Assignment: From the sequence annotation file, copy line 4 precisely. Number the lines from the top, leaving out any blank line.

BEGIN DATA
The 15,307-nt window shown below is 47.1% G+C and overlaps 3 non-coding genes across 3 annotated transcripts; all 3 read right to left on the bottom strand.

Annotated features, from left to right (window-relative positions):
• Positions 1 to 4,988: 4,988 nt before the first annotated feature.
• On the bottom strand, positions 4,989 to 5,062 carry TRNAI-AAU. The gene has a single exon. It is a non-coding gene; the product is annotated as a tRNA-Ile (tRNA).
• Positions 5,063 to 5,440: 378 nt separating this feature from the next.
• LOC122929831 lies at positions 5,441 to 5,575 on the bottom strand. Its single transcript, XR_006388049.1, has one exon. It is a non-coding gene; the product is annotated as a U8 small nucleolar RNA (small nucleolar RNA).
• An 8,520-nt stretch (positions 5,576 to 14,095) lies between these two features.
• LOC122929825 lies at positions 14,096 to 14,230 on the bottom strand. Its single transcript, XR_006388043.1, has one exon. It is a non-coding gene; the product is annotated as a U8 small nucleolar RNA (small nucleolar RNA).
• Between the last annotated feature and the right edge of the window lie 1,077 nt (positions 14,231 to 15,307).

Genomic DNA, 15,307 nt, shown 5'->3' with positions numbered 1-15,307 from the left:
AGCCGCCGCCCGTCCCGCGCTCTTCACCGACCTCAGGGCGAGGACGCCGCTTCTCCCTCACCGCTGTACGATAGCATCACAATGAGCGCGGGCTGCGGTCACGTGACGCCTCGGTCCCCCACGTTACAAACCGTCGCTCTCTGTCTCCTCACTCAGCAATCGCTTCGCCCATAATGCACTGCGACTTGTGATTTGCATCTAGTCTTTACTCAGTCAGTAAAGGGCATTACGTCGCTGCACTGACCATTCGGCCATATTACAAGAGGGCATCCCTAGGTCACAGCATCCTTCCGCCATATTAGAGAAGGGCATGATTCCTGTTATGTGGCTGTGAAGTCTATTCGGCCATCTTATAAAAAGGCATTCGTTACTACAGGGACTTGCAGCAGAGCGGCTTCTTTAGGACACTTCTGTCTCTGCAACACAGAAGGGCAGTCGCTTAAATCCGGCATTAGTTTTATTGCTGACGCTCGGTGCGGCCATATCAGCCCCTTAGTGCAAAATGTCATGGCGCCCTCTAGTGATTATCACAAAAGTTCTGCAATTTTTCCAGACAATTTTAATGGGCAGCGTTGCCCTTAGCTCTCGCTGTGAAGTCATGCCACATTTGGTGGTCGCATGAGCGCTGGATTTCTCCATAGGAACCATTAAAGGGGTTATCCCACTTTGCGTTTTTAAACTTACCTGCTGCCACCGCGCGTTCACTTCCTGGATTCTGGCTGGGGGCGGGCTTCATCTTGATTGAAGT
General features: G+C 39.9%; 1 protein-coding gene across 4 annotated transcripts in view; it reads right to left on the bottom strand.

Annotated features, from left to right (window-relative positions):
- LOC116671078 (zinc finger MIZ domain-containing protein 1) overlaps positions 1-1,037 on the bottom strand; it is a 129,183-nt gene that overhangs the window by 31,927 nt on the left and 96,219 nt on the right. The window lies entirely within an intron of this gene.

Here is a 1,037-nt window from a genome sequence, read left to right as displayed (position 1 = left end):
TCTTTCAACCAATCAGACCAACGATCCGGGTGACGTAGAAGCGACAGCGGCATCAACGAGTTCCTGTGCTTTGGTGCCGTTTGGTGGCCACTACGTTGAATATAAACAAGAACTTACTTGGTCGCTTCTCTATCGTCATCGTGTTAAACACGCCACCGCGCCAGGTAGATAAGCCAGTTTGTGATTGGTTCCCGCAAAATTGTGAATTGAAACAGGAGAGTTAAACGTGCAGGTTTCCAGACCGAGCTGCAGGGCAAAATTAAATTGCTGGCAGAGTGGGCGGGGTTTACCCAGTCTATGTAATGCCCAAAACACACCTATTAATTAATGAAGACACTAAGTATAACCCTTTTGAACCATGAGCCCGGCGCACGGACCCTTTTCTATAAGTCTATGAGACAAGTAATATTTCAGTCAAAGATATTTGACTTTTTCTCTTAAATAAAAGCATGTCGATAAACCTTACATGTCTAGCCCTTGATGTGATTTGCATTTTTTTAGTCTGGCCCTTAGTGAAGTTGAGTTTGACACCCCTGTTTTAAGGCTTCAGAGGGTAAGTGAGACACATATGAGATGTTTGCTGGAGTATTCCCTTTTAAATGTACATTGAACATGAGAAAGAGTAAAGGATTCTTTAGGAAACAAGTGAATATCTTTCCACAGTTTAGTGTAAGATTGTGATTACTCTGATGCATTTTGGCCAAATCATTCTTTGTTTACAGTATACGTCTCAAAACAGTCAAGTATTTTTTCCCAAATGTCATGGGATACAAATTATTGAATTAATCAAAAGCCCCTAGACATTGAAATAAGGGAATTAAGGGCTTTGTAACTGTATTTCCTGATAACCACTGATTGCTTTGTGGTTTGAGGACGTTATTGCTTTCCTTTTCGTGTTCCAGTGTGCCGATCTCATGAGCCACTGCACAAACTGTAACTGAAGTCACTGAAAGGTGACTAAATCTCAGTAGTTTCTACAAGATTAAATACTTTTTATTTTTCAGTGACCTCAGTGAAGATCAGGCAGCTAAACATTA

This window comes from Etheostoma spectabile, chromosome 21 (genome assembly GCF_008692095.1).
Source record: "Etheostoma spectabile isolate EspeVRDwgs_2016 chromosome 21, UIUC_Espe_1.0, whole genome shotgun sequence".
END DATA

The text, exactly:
• On the bottom strand, positions 4,989 to 5,062 carry TRNAI-AAU. The gene has a single exon. It is a non-coding gene; the product is annotated as a tRNA-Ile (tRNA).